Tyre wear pollution can be 1,000 times worse than exhaust emissions: Study

By Divyank Kushagra Bansal | on March 23, 2020

At present, there are no official regulations in place to check a vehicle's non-exhaust emissions (NEEs).

When we talk about vehicular pollution, our attention is immediately drawn to exhaust emissions - primarily because it is seen as the biggest source of air pollution from an automobile. However, just because exhaust emission is the only type that is strictly regulated across the globe does not mean that it's the only source. In fact, what we and the global authorities have continued to ignore is the NEEs or Non-exhaust emissions.

For those not aware, NEEs are particles released into the air from brake wear, tyre wear, road surface wear and resuspension of road dust during on-road vehicle usage. There is currently no legislation in place to monitor the NEE levels emitted by a vehicle. More worrying is the recent revelation that NEEs - tyre wear pollution, in particular, can be as much as 1,000 times more detrimental to the environment than standard tailpipe emissions.  

An independent UK-based global testing agency, Emissions Analytics, recently conducted a test by performing some initial tyre-wear testing. A family hatchback, running on new and correctly-inflated tyres, emitted about 5.8 grams of NEE particles per kilometre. In comparison, European regulations have limited the exhaust emissions to 4.5 milligrams for every kilometre. Alarmingly, the level of tyre wear pollution (in an ideal scenario) is already higher by a factor of 1,000. This level will easily be higher when everyday cars are taken into consideration that may run on underinflated tyres, on bad road surfaces or even on bad quality tyres.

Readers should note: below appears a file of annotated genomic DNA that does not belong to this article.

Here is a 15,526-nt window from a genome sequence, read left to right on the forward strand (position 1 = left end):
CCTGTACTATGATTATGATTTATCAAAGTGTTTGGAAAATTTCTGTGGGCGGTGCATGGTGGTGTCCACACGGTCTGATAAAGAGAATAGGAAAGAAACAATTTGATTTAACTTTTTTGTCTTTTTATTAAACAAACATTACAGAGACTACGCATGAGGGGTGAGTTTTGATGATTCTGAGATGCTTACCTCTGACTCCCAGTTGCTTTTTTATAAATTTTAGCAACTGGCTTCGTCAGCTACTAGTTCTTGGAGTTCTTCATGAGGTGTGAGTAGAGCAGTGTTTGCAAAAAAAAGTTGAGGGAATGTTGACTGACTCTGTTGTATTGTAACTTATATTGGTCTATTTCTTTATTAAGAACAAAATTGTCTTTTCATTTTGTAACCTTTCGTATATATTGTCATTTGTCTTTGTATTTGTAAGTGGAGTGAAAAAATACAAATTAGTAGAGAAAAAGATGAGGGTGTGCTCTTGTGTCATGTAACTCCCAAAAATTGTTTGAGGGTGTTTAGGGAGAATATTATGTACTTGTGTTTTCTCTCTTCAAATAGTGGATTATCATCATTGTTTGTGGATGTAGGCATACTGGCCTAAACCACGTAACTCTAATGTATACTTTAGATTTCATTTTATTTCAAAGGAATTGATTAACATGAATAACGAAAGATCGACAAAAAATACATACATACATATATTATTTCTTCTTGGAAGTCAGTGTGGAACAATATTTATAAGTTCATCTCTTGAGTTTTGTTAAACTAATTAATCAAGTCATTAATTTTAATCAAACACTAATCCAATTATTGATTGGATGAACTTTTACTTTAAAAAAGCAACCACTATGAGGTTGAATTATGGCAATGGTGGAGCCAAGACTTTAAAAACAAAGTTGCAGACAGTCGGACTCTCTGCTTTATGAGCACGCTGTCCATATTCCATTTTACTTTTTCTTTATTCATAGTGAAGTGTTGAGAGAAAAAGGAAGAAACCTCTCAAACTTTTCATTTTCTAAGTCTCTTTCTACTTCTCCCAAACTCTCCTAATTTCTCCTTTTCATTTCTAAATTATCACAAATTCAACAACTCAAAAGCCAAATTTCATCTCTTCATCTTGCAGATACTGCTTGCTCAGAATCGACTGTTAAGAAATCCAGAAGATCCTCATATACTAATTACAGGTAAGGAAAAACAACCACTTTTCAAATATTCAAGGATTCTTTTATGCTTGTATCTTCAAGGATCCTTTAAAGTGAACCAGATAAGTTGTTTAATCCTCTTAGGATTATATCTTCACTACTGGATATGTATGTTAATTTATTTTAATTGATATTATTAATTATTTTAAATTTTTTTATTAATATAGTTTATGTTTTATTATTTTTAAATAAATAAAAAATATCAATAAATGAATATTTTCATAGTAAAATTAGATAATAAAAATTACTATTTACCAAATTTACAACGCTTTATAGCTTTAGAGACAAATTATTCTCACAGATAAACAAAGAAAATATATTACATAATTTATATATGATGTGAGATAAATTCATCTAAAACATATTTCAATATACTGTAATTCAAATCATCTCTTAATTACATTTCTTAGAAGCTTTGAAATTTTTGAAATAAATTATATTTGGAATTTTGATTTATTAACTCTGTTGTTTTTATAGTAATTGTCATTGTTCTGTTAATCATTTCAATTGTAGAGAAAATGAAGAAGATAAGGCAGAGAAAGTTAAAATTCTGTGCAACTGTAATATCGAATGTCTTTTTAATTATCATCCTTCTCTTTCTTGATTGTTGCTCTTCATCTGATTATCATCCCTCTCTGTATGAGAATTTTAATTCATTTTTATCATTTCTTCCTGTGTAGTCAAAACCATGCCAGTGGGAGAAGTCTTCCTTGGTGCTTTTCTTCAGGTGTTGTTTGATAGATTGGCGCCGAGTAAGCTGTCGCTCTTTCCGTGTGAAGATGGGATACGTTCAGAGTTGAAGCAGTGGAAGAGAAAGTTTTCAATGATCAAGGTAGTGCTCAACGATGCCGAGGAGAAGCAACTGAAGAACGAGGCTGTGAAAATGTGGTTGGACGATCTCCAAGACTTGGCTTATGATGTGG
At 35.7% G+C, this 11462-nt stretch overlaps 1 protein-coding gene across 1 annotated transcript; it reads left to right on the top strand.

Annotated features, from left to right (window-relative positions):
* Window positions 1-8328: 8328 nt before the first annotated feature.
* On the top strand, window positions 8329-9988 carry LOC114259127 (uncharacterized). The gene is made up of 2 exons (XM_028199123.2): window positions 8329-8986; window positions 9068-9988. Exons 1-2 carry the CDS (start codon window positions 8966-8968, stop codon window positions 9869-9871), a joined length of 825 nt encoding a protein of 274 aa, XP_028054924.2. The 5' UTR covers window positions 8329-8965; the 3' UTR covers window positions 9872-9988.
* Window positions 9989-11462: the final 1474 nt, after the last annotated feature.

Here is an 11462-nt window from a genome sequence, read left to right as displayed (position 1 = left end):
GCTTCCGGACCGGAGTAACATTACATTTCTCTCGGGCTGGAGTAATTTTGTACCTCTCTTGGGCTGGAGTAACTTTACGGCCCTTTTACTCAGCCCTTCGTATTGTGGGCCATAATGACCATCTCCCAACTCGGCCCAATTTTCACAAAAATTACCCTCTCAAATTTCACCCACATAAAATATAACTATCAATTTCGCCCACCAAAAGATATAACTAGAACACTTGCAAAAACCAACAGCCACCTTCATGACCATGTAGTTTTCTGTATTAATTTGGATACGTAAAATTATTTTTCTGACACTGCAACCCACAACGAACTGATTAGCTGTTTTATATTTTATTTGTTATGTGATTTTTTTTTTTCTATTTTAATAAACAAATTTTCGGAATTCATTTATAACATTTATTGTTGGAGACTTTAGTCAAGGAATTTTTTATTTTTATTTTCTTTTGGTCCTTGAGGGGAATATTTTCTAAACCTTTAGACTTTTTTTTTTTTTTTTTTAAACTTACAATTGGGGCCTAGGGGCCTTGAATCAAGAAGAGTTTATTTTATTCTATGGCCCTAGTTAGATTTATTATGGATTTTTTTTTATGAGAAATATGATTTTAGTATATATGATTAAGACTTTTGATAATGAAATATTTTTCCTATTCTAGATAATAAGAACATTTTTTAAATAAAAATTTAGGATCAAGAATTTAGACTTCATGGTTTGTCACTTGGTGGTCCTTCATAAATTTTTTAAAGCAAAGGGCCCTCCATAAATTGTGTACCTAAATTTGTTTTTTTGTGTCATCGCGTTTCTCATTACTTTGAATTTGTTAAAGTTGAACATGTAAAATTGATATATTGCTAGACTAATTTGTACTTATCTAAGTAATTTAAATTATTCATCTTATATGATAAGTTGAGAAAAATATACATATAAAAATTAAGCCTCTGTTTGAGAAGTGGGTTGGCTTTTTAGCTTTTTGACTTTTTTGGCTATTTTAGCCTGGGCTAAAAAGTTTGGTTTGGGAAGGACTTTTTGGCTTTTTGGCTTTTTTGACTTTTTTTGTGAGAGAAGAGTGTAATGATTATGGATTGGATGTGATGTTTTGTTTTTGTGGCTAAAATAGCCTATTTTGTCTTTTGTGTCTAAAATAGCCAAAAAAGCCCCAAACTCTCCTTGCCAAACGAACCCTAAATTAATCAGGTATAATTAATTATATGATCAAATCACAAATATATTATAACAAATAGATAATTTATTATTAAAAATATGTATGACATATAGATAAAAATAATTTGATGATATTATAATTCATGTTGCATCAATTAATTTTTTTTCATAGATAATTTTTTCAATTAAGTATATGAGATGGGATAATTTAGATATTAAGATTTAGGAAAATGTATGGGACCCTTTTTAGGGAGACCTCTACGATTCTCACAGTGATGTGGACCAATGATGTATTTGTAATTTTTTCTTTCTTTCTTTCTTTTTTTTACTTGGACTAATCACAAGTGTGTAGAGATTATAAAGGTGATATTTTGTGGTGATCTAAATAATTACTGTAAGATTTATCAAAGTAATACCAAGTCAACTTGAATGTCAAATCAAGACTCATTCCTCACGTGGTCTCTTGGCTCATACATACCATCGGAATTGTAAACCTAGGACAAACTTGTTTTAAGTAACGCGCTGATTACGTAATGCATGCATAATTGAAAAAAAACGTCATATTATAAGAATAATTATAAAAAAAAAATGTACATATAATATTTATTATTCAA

Some other factors that are leading to increased NEE levels are the growing popularity of larger SUVs and heavier EVs. In both cases, the heaviness of the vehicle becomes a direct factor for increasing tyre and brake wear. In terms of figures, NEEs are believed to constitute about 60 per cent of PM2.5 and about 73 per cent of PM10 in the overall particulate matter generated by road transport.

Therefore, the need of the hour is to bring NEEs under the ambit of global automotive emission regulations, fit all vehicles with certified, high-grade tyres and lastly, earmark a significant share of R&D towards reducing the weight of vehicles.

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Tags: Tyre Wear Pollution Air Pollution Exhaust Emissions

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